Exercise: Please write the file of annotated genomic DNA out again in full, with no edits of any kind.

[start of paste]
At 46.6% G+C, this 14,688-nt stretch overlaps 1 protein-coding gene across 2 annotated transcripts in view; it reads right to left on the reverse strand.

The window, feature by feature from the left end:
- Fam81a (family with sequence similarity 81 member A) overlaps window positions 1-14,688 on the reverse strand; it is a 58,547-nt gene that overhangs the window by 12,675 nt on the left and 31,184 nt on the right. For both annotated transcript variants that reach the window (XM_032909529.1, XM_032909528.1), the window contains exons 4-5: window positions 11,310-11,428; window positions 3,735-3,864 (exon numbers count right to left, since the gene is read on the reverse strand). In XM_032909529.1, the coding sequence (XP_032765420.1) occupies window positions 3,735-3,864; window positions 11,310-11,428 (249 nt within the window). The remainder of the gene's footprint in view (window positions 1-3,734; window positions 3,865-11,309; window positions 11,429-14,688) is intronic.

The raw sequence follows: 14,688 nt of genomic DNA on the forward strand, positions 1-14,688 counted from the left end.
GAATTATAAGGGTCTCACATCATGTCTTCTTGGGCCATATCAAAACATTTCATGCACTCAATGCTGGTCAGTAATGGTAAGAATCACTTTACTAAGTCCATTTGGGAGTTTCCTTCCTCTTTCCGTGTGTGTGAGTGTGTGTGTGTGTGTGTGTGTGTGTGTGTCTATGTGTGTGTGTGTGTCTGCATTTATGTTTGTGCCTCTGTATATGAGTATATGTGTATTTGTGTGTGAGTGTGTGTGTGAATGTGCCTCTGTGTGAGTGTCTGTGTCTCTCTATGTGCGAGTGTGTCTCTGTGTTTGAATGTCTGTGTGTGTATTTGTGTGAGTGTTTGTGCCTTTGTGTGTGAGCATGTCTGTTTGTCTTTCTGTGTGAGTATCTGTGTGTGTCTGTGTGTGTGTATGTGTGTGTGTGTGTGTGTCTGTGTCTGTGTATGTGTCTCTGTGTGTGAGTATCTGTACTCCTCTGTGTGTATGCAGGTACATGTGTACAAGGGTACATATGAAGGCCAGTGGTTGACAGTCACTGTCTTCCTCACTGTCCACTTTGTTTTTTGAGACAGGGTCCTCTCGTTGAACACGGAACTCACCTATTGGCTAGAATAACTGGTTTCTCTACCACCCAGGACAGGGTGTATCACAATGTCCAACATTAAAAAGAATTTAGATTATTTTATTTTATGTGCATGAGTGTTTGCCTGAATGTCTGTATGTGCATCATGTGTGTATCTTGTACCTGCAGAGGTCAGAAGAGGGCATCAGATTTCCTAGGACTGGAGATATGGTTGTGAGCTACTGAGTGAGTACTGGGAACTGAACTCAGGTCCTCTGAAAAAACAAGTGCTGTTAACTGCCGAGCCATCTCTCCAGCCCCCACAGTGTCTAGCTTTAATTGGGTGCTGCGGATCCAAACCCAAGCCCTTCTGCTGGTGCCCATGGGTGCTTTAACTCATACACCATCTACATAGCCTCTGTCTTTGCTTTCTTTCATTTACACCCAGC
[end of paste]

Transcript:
At 46.6% G+C, this 14,688-nt stretch overlaps 1 protein-coding gene across 2 annotated transcripts in view; it reads right to left on the reverse strand.

The window, feature by feature from the left end:
- Fam81a (family with sequence similarity 81 member A) overlaps window positions 1-14,688 on the reverse strand; it is a 58,547-nt gene that overhangs the window by 12,675 nt on the left and 31,184 nt on the right. For both annotated transcript variants that reach the window (XM_032909529.1, XM_032909528.1), the window contains exons 4-5: window positions 11,310-11,428; window positions 3,735-3,864 (exon numbers count right to left, since the gene is read on the reverse strand). In XM_032909529.1, the coding sequence (XP_032765420.1) occupies window positions 3,735-3,864; window positions 11,310-11,428 (249 nt within the window). The remainder of the gene's footprint in view (window positions 1-3,734; window positions 3,865-11,309; window positions 11,429-14,688) is intronic.

The raw sequence follows: 14,688 nt of genomic DNA on the forward strand, positions 1-14,688 counted from the left end.
GAATTATAAGGGTCTCACATCATGTCTTCTTGGGCCATATCAAAACATTTCATGCACTCAATGCTGGTCAGTAATGGTAAGAATCACTTTACTAAGTCCATTTGGGAGTTTCCTTCCTCTTTCCGTGTGTGTGAGTGTGTGTGTGTGTGTGTGTGTGTGTGTGTCTATGTGTGTGTGTGTGTCTGCATTTATGTTTGTGCCTCTGTATATGAGTATATGTGTATTTGTGTGTGAGTGTGTGTGTGAATGTGCCTCTGTGTGAGTGTCTGTGTCTCTCTATGTGCGAGTGTGTCTCTGTGTTTGAATGTCTGTGTGTGTATTTGTGTGAGTGTTTGTGCCTTTGTGTGTGAGCATGTCTGTTTGTCTTTCTGTGTGAGTATCTGTGTGTGTCTGTGTGTGTGTATGTGTGTGTGTGTGTGTGTCTGTGTCTGTGTATGTGTCTCTGTGTGTGAGTATCTGTACTCCTCTGTGTGTATGCAGGTACATGTGTACAAGGGTACATATGAAGGCCAGTGGTTGACAGTCACTGTCTTCCTCACTGTCCACTTTGTTTTTTGAGACAGGGTCCTCTCGTTGAACACGGAACTCACCTATTGGCTAGAATAACTGGTTTCTCTACCACCCAGGACAGGGTGTATCACAATGTCCAACATTAAAAAGAATTTAGATTATTTTATTTTATGTGCATGAGTGTTTGCCTGAATGTCTGTATGTGCATCATGTGTGTATCTTGTACCTGCAGAGGTCAGAAGAGGGCATCAGATTTCCTAGGACTGGAGATATGGTTGTGAGCTACTGAGTGAGTACTGGGAACTGAACTCAGGTCCTCTGAAAAAACAAGTGCTGTTAACTGCCGAGCCATCTCTCCAGCCCCCACAGTGTCTAGCTTTAATTGGGTGCTGCGGATCCAAACCCAAGCCCTTCTGCTGGTGCCCATGGGTGCTTTAACTCATACACCATCTACATAGCCTCTGTCTTTGCTTTCTTTCATTTACACCCAGC